That '70s Show S7E2 Script

Let's Spend the Night Together (2004)

Hmm, blonde. More fun.

Everything is more fun.

Donna, if you only knew what I'd like to do with you and your new hair, you would beat the crap out of me.

You know, I might just beat the crap out of you anyway.

Yes.

So now that Donna's not Big Red anymore, I guess we have to go back to what we called her when she was 12.

Jugs-a-popping.

Man, I hated Jugs-a-popping.

Well, you shouldn't have had popping jugs.

Speaking of objectifying women, Jackie, there's a Take Back the Night rally tonight at the park.

Do you wanna go?

Oh, and be with your deep-voiced gal pals? Mmm! No, thank you.

This is important.

Women should be able to walk through the park at night without being harassed by weirdo men.

Hey, that was one time!

I'll go. Really?

You'd be, like, the only guy there.

Although, there is some question about Shirley.

No, it'll be great. Why don't you come by when Hyde's dad is here?

We'll go over there after that.

Yeah, it's my Steven's big night.

He finally decided he wants to meet his real daddy.

I kept hearing this voice telling me, "Meet your father. Meet your father."

I finally said okay, Jackie shut the hell up.

I did, it's a true story.

Get off the phone!

Okay, any minute now, Brooke is going into labor.

All right? And I gave her the number of all the places I was gonna be.

I cannot miss this call.

Looking good there, Big Red.

We're going with Jugs-a-popping again.

Oh, that's a good one.

And it's as true now as it was the first day of fifth grade.

That was a popping summer.

Steven, I am so happy we finally found your real father.

Here. I framed the blood test results for you.

Now, I spoke to him this morning, and I told him how your parents abandoned you and we took you in, and it's hard for you to say it out loud, but that you love me because I saved your life.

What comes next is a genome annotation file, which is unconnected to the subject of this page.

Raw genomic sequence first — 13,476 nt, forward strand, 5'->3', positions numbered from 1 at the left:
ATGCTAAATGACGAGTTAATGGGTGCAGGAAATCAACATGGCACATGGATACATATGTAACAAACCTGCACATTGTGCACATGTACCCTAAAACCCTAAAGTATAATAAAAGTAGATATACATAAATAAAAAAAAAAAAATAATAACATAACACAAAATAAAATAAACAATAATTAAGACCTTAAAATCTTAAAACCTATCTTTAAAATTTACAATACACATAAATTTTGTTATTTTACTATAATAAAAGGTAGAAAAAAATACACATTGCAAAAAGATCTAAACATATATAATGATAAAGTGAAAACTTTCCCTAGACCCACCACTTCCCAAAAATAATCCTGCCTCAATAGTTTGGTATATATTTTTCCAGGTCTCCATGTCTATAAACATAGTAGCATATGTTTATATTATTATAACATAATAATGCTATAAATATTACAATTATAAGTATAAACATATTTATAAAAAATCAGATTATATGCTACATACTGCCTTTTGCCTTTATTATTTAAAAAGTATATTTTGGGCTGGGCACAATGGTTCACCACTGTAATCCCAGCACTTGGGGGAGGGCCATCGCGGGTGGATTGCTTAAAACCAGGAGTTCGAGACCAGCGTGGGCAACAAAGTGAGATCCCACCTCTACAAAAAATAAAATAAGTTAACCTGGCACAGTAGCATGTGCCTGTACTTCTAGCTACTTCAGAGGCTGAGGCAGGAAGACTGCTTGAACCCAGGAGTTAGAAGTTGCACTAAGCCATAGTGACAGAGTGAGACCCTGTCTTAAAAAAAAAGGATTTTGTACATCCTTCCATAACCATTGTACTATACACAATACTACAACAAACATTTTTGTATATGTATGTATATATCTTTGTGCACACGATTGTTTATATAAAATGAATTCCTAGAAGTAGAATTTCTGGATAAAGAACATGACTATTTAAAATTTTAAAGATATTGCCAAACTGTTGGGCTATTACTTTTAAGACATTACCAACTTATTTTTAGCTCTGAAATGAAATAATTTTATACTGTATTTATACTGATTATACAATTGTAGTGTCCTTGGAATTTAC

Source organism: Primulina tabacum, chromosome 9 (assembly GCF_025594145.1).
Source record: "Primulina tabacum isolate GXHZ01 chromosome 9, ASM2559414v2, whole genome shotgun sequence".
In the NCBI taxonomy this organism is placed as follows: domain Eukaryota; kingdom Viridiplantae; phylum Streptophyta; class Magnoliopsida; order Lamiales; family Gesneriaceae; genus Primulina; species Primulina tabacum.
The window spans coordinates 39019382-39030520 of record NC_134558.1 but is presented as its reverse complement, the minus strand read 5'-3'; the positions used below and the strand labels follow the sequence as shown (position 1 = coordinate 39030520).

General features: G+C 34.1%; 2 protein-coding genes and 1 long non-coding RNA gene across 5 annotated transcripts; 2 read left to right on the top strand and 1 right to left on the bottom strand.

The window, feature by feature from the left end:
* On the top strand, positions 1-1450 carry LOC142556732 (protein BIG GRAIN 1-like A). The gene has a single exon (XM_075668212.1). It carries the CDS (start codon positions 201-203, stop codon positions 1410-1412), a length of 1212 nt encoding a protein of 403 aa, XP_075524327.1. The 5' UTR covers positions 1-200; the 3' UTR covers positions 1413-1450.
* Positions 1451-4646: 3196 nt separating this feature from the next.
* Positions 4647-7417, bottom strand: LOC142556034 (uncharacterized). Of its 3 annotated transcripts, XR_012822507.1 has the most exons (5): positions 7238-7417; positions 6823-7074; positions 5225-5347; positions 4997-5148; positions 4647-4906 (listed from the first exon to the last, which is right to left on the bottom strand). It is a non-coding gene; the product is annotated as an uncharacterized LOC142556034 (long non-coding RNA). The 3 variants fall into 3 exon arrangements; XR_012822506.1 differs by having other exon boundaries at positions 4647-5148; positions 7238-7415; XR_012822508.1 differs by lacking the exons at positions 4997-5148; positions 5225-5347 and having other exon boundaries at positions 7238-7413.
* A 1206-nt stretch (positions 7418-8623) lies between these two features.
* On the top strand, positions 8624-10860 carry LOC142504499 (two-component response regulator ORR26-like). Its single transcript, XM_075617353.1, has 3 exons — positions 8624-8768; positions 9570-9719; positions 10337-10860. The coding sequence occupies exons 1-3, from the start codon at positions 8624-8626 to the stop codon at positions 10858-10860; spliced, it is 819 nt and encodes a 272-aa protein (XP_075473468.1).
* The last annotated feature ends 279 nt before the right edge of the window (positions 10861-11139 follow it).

Kitty, I'm not sure...

He would be dead on the streets.

Okay, he's here.

Now, Steven, fix your hair.

Eric, don't mumble. Red, don't yell at Eric if he mumbles.

Hi, is this the Formans'?

You know, I'm sorry, I told your friend last week, we don't want a subscription to Ebony magazine.

No, no, no, no. We spoke over the phone.

I'm William Barnett. I'm Steven's father.

Oh!

I mean, come in, come in.

Everybody, I want you to meet Steven's father.

Steven, look.

I'm looking.

It's good to meet you, Son.

I've really been looking forward to this.

I wanted to get you a card, but they don't have one for our unique situation.

So, here. Happy First Communion.

Wow.

You came from him?

Yeah, I'm not sure I see the resemblance.

What are you talking about?

My 'fro, my coolness, my suspicion of the Man.

This explains so much.

j& Hanging out

j& Down the street j& The same old thing j& We did last week j& Not a thing to do j& But talk to you j& We're all all right j& We're all all right j&

Hello, Wisconsin!

Well, Mr. Barnett, please, sit anywhere you like on this big day.

After all, how often does a kid get to meet his very own father?

So far, I'm up to twice.

Hey, would you like a drink?

Perhaps a cool drink for our cool visitor?

No, thanks, but I think all of you could use a Scotch.

That's crazy, we're totally relaxed.

Hey, you know what show I love?

The Jeffersons.

"Dy-no-mite." Right?

"Dy-no-mite" is from Good Times.

Oh, well, I watch them all. I mean, I don't discriminate.